Subtitling Service Types and How to Translate for Netflix
Last time, we talked about TED as an opportunity to practice and subtitle guidelines. We know that there are a lot of unwritten rules in the translation industry as per guidelines and clients' needs. Today, we'll talk a bit about the subtitling market and Netflix guidelines - a standard to master. To become a professional subtitler - whether that's for YouTube videos, TED Talks, Netflix TV shows, video game trailers, etc. - knowing these things is mandatory.
Types of Subtitling Services
So, if you're going to work on subtitles of any form, you have to understand that there are actually different services that expand from merely 'subtitle videos'. For instance, you may find yourself translating videos that are already subtitled in the source language (you're basically just translating, but you also have the video as a context and subtitles ready to be filled).
Another case: you just have the source text in full, as a transcription, and you're required not only to translate but also to split the source text into subtitles - commonly called 'events' in the language industry. So, you synchronize each one of those events on the audio track. Then, you insert the appropriate translation to each subtitle source text. In most cases, it's like filling subtitle cells with translation, since many agencies that mainly work with subtitles have TMSs (translation management systems) in place to do the whole procedure, from time-coding (i.e., synchronizing subtitles) to translating subtitles themselves.
Yet another case is that you just have to do the synchronization. So, you're not translating, but just splitting the source transcription of the video into subtitles lines and putting start and end times to them as you create subtitles on the audio track, so that they're synced with the video. In this case, another linguist will take care of the subtitle translation task.
Task types aside, there are subtitling subcategories: open caption, closed caption, and SDH. I haven't had the chance to work with enough subtitling projects yet, thus I don't have a clear picture of what's different about each one of those. For now, just know that there are two core steps for pretty much everything in the subtitling industry - synchronization and translation.
What’s the Deal With Streaming Platforms?
Ok, you know the very basics of subtitling, but there's more to it if you're to work with industry leaders such as Netflix, Amazon Prime Videos, and the like. Today, more and more users prefer streaming platforms, and landing a job as a subtitler for the 'traditional film industry' is rarer than ever. That said, you should always keep your doors open, but remember: if you're to become a successful subtitler, you should consider streaming giants and their third-party vendors in various countries as a relevant source of jobs.
So, here's the thing: Netflix guidelines are nicely written, online on their portal, and for you to read and learn. And by learn, I mean learning by heart. The reason is simple: they're pretty much shared across the audiovisual industry, and most people (i.e., agencies) agree that Netflix has something that I would consider a 'standard' in terms of rules for subtitling. Even minor game localization agencies that occasionally work with videos reference them in their style guides.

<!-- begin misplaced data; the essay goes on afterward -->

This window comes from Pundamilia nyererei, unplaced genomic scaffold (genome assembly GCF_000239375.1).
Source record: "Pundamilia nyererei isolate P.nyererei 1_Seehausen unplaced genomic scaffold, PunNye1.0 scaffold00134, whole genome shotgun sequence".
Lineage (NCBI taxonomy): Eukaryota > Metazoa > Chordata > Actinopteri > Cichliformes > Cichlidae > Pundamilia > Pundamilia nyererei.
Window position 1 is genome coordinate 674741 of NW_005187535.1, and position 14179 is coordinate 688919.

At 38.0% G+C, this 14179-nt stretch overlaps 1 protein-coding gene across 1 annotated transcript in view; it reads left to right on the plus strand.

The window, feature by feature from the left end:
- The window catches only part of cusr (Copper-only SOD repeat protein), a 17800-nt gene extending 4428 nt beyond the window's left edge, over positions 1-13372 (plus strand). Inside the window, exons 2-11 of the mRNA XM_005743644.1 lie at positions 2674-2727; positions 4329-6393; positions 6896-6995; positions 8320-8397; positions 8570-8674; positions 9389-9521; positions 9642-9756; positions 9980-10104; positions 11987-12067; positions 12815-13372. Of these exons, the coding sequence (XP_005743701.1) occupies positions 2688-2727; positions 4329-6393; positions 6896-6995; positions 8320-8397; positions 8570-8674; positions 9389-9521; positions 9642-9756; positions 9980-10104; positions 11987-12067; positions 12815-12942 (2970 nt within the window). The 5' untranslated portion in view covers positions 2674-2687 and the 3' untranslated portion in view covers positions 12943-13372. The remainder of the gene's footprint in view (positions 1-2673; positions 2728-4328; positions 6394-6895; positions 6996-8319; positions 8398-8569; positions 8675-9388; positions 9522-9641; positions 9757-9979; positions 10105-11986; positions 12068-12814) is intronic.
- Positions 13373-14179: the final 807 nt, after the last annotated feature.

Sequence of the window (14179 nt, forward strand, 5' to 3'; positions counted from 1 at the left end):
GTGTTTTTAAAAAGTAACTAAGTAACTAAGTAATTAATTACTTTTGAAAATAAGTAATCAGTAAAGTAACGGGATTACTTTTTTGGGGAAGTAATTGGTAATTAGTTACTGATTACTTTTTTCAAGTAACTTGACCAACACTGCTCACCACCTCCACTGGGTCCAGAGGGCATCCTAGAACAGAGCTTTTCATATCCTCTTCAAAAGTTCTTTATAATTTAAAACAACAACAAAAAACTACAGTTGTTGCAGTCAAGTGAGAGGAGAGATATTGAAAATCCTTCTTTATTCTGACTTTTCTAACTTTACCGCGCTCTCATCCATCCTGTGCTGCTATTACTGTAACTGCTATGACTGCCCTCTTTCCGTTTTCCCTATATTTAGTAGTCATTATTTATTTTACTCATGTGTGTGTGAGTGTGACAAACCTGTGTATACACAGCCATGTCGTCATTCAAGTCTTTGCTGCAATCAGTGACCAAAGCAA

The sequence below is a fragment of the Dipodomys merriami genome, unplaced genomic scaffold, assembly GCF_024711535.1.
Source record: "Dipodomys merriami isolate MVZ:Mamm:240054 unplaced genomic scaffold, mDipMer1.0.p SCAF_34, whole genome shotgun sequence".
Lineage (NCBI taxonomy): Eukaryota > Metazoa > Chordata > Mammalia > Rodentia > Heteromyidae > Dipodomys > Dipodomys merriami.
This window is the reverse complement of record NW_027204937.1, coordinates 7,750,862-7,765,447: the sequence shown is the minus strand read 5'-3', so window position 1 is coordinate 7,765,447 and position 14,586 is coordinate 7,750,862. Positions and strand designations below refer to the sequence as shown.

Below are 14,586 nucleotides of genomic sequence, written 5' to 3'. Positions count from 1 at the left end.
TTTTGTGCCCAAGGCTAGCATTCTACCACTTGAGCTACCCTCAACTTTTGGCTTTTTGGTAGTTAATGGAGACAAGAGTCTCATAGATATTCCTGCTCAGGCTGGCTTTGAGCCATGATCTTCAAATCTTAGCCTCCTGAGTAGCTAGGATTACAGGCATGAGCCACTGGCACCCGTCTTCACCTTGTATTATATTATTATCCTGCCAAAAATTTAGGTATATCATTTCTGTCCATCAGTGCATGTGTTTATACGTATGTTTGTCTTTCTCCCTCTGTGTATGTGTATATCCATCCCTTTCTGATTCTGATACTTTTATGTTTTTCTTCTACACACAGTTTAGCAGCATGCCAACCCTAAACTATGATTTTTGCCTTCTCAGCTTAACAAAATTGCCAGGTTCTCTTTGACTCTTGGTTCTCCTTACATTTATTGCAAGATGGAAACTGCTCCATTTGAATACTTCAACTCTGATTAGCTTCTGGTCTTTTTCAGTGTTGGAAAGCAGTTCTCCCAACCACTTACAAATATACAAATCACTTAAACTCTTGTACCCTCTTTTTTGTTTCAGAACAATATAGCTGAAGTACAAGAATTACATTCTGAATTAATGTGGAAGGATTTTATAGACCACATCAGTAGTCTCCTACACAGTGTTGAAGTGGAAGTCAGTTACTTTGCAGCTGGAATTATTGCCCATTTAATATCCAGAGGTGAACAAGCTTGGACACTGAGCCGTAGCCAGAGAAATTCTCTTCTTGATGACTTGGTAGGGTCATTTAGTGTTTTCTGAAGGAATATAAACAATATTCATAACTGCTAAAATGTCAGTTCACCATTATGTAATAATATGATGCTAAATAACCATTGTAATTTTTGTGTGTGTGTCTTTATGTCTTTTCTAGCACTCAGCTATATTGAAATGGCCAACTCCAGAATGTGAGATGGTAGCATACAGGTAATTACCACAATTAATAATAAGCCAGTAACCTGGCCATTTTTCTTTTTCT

Netflix Guidelines: The Bible of Subtitling
So, what you need to do is study the links below and always use them as a reference, whether you're subtitling for a job or, even more important, for a test. Just fail to follow one of those rules and your job might get negative feedback, or your test might fail. Attention to detail is key to every successful linguist.
I'll just sum up the most significant rules that you need to know so that you'll avoid the most common subtitling mistakes. But everything that's written in these links down below is to master. Better wrap your head around it.
Max two lines for each subtitle - Unless expressly required otherwise, use max two or even better just one line for each subtitle.
Max 42 characters (including spaces) per line per subtitle - Unless otherwise stated, 42 is the standard.
Max 17 characters (including spaces) per second - Again, usually the default rule. If you work on the client software while subtitling, you typically have a counter for this (CPS, characters per second) that automatically calculates the reading speed. Try not to go over the limits.
As a general rule, what you write must be impactful and immediate. Who's watching the video must not pause it to follow subtitles. Practice shortening concepts while translating.
And we also have language-specific style guides. I suggest you read the English one for everything that's not clear in your target language style guide. For example, if you subtitle from Spanish into Italian, learn the Italian style guide, but use the English one as a reference in case of doubts.
All Netflix style guides. Look here for your target language style guide and learn it by heart too:
That's enough for now. We'll get back with more details on time coding and other stuff in a future blog post. Most subtitling tests do not require you to synchronize, but just to translate, so make use of this precious information and look for work right away. Next time, we'll learn the basics of writing an effective resume to increase your chances of getting a reply from a client. You are to become a successful translator. Remember?